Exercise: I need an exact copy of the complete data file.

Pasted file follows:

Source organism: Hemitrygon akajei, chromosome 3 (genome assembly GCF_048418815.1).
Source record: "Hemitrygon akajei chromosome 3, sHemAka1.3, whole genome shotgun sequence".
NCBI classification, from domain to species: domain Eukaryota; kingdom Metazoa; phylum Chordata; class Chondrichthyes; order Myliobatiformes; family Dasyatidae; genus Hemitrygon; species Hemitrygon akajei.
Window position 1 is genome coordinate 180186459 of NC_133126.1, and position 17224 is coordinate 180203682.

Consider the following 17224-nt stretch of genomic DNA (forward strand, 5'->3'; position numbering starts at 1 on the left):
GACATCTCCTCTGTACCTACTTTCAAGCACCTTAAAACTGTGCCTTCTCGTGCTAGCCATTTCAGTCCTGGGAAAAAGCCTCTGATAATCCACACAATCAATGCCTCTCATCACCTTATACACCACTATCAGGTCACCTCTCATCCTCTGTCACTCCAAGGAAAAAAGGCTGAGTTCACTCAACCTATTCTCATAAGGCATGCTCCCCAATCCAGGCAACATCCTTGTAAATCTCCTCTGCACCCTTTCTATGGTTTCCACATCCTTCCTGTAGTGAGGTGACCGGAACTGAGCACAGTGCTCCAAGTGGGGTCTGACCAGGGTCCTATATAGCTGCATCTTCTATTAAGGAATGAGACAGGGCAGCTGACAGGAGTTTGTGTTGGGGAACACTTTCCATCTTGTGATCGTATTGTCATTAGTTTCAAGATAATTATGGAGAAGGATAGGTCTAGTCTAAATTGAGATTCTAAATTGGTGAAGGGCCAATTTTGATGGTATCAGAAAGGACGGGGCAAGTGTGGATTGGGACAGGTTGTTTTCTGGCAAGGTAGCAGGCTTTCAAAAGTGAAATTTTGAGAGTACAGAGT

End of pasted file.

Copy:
Source organism: Hemitrygon akajei, chromosome 3 (genome assembly GCF_048418815.1).
Source record: "Hemitrygon akajei chromosome 3, sHemAka1.3, whole genome shotgun sequence".
NCBI classification, from domain to species: domain Eukaryota; kingdom Metazoa; phylum Chordata; class Chondrichthyes; order Myliobatiformes; family Dasyatidae; genus Hemitrygon; species Hemitrygon akajei.
Window position 1 is genome coordinate 180186459 of NC_133126.1, and position 17224 is coordinate 180203682.

Consider the following 17224-nt stretch of genomic DNA (forward strand, 5'->3'; position numbering starts at 1 on the left):
GACATCTCCTCTGTACCTACTTTCAAGCACCTTAAAACTGTGCCTTCTCGTGCTAGCCATTTCAGTCCTGGGAAAAAGCCTCTGATAATCCACACAATCAATGCCTCTCATCACCTTATACACCACTATCAGGTCACCTCTCATCCTCTGTCACTCCAAGGAAAAAAGGCTGAGTTCACTCAACCTATTCTCATAAGGCATGCTCCCCAATCCAGGCAACATCCTTGTAAATCTCCTCTGCACCCTTTCTATGGTTTCCACATCCTTCCTGTAGTGAGGTGACCGGAACTGAGCACAGTGCTCCAAGTGGGGTCTGACCAGGGTCCTATATAGCTGCATCTTCTATTAAGGAATGAGACAGGGCAGCTGACAGGAGTTTGTGTTGGGGAACACTTTCCATCTTGTGATCGTATTGTCATTAGTTTCAAGATAATTATGGAGAAGGATAGGTCTAGTCTAAATTGAGATTCTAAATTGGTGAAGGGCCAATTTTGATGGTATCAGAAAGGACGGGGCAAGTGTGGATTGGGACAGGTTGTTTTCTGGCAAGGTAGCAGGCTTTCAAAAGTGAAATTTTGAGAGTACAGAGT